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Private NPM modules with GitHub packages

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This post was originally published on the Mechanical Rock Blog

This is following on from my post on Publishing Typescript NPM Modules where we created our own module and pushed it to the public NPM registry. However, we often run into cases where either ourselves or our clients don’t want the modules we develop to be available publicly via the NPM registry.

In such cases we can use a private registry to host our modules and only make them available to people within the organisation. In this post I’ll look into making the module we created in the previous post, tim-veletta-theme, a private one as well as talking about package scoping which makes things easier for the consumers of our package.

Package Scoping

Before diving into creating a private package, we first have to look at package scoping. If you’ve been working with npm for some time now, you will no doubt have come across packages that begin with an @ symbol. One such example used in the previous post was @mui/material; where the scope is @mui and the package is material.

The reason for using scopes is because package names must be unique, there is already a package out there called material so how do you distinguish between that and the one prodced by MUI?

Scoping also provide another avenue for developers to trust the source of the packages they’re using in their projects. If you are already used to using packages from @mui, @aws or @google etc. you know you can trust the source of other packages within the same scope.

One thing to keep in mind is that if you are building a private package, it must be scoped.

Making a Private Package

The first step in making a package private is having a package repository that allows for private packages. To publish a private package to NPM, your scope needs to match either your username on NPM or that of an organisation you belong to. You also need to be a paid user of NPM.

GitHub packages is another option which allows for free publishing of private packages but has a storage and data transfer limit which changes based on what level of account you have. This is the method that I will detail below however there is no reason why you can’t use NPM or even something like Artifactory, CodeArtifact or anything else because its what is convenient to your organisation.

The first step in creating a private package on GitHub is authenticating with the packages API which is done using a personal access token (PAT). You can do so by following the steps here ensuring that you have the write:packages permission enabled on the token.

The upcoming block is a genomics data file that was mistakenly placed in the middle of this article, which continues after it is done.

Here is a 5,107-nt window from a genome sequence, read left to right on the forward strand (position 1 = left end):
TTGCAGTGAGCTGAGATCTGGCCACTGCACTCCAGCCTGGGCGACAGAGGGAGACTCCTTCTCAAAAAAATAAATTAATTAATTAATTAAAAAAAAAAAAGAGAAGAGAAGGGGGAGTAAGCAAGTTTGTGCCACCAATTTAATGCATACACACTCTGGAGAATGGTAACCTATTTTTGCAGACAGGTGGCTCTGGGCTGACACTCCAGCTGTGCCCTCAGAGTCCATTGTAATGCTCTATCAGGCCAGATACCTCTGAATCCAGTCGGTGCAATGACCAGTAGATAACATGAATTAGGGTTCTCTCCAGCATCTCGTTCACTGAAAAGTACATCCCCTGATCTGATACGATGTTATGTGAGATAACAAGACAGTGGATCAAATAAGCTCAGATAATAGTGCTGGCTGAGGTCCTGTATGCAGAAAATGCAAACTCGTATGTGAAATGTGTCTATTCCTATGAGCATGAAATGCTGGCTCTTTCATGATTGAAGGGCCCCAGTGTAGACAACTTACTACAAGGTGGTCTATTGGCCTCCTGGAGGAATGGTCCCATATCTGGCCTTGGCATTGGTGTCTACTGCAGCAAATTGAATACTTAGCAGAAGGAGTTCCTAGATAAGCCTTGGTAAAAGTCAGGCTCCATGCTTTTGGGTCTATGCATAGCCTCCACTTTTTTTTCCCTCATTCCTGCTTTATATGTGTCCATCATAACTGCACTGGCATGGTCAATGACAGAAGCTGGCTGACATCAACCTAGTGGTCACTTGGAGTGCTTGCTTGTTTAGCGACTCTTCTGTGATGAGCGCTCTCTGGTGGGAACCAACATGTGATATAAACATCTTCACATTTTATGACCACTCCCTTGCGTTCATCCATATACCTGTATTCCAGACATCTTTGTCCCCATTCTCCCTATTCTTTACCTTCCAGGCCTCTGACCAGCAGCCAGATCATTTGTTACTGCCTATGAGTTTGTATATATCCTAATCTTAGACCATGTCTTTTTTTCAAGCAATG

Once you have obtained your PAT, open up your ~/.npmrc file and add the following line:


From here, you’ll need to run:

npm login --registry=https://npm.pkg.github.com

Which will ask you for your GitHub username, password and email address. Note that the password here is not the password that you use to login to GitHub but instead the PAT that you created above.

Now that we are logged in, we need to make a few changes to our package.json file to include the package scope as well as update the publish configuration to tell NPM where to publish the package.

Note that the package scope must be either your GitHub username or an organisation that you belong to. In my case, the package scope can either be @timveletta or @mechanicalrock. I went ahead and made the following changes to my package.json:

"name": "@mechanicalrock/tim-veletta-theme",
"publishConfig": {
  "registry": "https://npm.pkg.github.com"

From here I can simply run npm publish to publish the package to GitHub. The package will show up on repository homepage on GitHub as well as the organisation packages page.

The GitHub package page

To ensure the package is private, you will also need to make the repository private. If however, you want to keep the repository private but make the package publicly available, you can change the privacy in the package settings.

Consuming a Private Package

To consume the private package, you first need to be a part of the organisation the package belongs to on GitHub. You will need to generate your own personal access token (PAT) ensuring you have the read:packages permission; adding it to your ~/.npmrc file as above.


Whilst editing this file, add the following line to tell NPM where to download your package from.


Finally, it is simply a case of installing the package.

npm install @mechanicalrock/tim-veletta-theme

If you have any questions or if you think we can help speed up your delivery through the use of reusable modules, please don’t hesitate to get in touch

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